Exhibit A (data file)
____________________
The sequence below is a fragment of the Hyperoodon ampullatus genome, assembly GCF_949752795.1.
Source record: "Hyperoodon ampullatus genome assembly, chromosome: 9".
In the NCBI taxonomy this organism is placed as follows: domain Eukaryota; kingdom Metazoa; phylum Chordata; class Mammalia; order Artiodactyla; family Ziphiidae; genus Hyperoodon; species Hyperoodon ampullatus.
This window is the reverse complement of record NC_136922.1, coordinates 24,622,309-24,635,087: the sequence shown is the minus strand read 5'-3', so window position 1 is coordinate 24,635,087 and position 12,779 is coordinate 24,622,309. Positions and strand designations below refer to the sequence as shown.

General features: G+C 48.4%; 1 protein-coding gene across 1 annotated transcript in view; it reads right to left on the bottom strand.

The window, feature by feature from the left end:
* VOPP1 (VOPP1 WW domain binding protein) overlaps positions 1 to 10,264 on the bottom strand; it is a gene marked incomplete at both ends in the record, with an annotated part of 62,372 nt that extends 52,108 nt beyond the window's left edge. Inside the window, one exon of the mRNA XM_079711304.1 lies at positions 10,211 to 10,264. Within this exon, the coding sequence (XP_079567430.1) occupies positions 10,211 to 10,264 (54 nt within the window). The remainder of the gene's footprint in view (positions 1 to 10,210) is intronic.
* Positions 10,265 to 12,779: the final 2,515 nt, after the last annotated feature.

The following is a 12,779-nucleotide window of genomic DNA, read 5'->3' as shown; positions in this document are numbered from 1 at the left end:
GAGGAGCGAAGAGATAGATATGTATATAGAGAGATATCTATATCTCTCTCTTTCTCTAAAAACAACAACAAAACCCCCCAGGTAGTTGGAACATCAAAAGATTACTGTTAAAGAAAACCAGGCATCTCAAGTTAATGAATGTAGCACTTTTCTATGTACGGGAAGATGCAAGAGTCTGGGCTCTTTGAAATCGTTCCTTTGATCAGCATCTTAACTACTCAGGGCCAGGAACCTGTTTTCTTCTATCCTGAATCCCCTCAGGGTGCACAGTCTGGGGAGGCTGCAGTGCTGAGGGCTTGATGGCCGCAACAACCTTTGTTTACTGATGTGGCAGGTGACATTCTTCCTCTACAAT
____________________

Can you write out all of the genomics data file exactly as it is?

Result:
The sequence below is a fragment of the Hyperoodon ampullatus genome, assembly GCF_949752795.1.
Source record: "Hyperoodon ampullatus genome assembly, chromosome: 9".
In the NCBI taxonomy this organism is placed as follows: domain Eukaryota; kingdom Metazoa; phylum Chordata; class Mammalia; order Artiodactyla; family Ziphiidae; genus Hyperoodon; species Hyperoodon ampullatus.
This window is the reverse complement of record NC_136922.1, coordinates 24,622,309-24,635,087: the sequence shown is the minus strand read 5'-3', so window position 1 is coordinate 24,635,087 and position 12,779 is coordinate 24,622,309. Positions and strand designations below refer to the sequence as shown.

General features: G+C 48.4%; 1 protein-coding gene across 1 annotated transcript in view; it reads right to left on the bottom strand.

The window, feature by feature from the left end:
* VOPP1 (VOPP1 WW domain binding protein) overlaps positions 1 to 10,264 on the bottom strand; it is a gene marked incomplete at both ends in the record, with an annotated part of 62,372 nt that extends 52,108 nt beyond the window's left edge. Inside the window, one exon of the mRNA XM_079711304.1 lies at positions 10,211 to 10,264. Within this exon, the coding sequence (XP_079567430.1) occupies positions 10,211 to 10,264 (54 nt within the window). The remainder of the gene's footprint in view (positions 1 to 10,210) is intronic.
* Positions 10,265 to 12,779: the final 2,515 nt, after the last annotated feature.

The following is a 12,779-nucleotide window of genomic DNA, read 5'->3' as shown; positions in this document are numbered from 1 at the left end:
GAGGAGCGAAGAGATAGATATGTATATAGAGAGATATCTATATCTCTCTCTTTCTCTAAAAACAACAACAAAACCCCCCAGGTAGTTGGAACATCAAAAGATTACTGTTAAAGAAAACCAGGCATCTCAAGTTAATGAATGTAGCACTTTTCTATGTACGGGAAGATGCAAGAGTCTGGGCTCTTTGAAATCGTTCCTTTGATCAGCATCTTAACTACTCAGGGCCAGGAACCTGTTTTCTTCTATCCTGAATCCCCTCAGGGTGCACAGTCTGGGGAGGCTGCAGTGCTGAGGGCTTGATGGCCGCAACAACCTTTGTTTACTGATGTGGCAGGTGACATTCTTCCTCTACAAT